In 1984, Honda was king of the hill in the bike market, boasting an extensive model range with all manner of bikes, engine configurations and sizes. It also had two 750cc sportbikes on the books: the excellent, but flawed, VF750F V4 and the air-cooled CBX750. Although the technology crown went to the VF with its box-section frame and complex motor, the CBX wasn't that far behind with anti-dive forks, a 16-inch front wheel, twin headlights and self-adjusting hydraulic valves. In sheer performance terms, it was often tested to be faster than the VF, though it ultimately failed to capture the buying public's imagination - it was just too damned "nice" and received criticism for its lack of excitement.
Despite being cheaper than the VF, people chose the V4. We think Honda's idea of an affordable everyday sportbike is to be applauded though and would love to see it return, albeit with a bigger pair of balls and a snarl under its breath. We reckon our 2010 CBX will eat FZ1s for breakfast on mountain roads and devour GSX-Rs on tighter tracks.
The year was 1984. The Macintosh...
The year was 1984. The Macintosh computer and the CBX750 were introduced; one changed the world, the other-not so much.
While the original bike made a peaky 84 HP at the rear wheel (from a claimed 92 HP at the crank), we'd expect nothing less than a usable 120 HP from our oversized and massaged CBR600 motor. We'd lose the plethora of chains in the motor and go with gear-driven everything to minimize maintenance and boost reliability. With 21st century water-cooling our target figure should be easily achievable. Forget the 130 mph top end of the old bike, we're looking at 160 mph-plus and 60 lb-ft of torque to out pull GSX-R750s.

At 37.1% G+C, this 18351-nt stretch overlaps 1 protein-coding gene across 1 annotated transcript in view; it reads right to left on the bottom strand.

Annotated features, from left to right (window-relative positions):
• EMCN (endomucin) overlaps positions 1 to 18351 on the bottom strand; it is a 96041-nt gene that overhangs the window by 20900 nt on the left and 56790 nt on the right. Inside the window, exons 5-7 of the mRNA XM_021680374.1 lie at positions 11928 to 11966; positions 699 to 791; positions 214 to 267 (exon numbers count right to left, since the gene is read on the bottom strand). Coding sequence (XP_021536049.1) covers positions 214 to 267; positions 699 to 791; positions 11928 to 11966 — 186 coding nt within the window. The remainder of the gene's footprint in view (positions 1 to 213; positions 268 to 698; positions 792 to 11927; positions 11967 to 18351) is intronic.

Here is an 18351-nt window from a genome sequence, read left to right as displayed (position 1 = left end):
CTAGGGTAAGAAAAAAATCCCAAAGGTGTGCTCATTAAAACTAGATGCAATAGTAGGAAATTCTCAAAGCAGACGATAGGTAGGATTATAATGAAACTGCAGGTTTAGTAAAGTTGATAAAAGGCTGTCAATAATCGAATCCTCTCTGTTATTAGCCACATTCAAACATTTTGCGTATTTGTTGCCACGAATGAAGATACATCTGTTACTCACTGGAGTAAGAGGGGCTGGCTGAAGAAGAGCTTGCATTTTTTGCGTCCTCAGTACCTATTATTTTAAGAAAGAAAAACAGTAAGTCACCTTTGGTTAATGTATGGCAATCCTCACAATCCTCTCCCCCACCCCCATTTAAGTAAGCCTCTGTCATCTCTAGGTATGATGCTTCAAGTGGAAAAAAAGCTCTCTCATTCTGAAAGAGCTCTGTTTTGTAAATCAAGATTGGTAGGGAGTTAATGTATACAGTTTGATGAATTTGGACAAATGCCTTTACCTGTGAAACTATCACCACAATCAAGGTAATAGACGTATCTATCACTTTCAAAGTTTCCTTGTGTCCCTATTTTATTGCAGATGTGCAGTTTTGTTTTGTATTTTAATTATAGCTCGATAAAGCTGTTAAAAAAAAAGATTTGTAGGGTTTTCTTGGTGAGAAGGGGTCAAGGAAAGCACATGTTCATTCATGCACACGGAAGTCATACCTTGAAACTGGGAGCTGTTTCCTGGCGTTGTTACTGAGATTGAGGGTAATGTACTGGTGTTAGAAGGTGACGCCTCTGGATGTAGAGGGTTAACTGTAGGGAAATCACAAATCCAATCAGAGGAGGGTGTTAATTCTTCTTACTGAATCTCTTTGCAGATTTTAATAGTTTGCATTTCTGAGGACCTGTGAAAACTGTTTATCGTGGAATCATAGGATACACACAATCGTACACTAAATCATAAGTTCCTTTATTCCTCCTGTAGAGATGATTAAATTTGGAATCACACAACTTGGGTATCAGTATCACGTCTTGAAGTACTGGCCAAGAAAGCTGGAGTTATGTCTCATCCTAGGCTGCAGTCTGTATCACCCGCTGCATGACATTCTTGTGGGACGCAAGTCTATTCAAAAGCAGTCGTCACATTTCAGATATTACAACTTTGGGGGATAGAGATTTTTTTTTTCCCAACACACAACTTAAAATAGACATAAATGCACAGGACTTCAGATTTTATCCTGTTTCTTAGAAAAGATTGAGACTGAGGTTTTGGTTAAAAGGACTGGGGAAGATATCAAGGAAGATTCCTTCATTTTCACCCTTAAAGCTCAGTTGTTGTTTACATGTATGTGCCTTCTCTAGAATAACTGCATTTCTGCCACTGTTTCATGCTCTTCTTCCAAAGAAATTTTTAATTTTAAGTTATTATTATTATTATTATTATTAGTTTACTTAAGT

No spindly black tubular cradle here; our CBX uses a heavily modified CBR1000RR alloy-beam frame and radial brakes, VFR1200 wheels, CBR600RR forks and swingarm that wouldn't look out of place on a race bike.
Handling was always the CBX's ace-in-the-hole, and we're confident the tradition will continue with ours. Being more of a practical sportbike means a few creature comforts in the form of adjustable handlebars and a plush seat. We've even included a decent passenger perch and grabrails so significant others can enjoy the fun too.
The 1984 CBX boasted a half fairing that was more show than go, which added to the sensation that the bike was heavy, tall, and skinny (which it was). We've designed ours to be compact and lightweight, but still offer some weather protection. The front cowl was inspired by a KTM SM-T and houses the ram-air, while the front indicators are neatly faired into the side pods. The aerodynamic front mudguard is from a VFR1200 while the rear hugger once lived on an Aprilia RSV4. Minimalistic and simple-just like an everyday sportbike should be.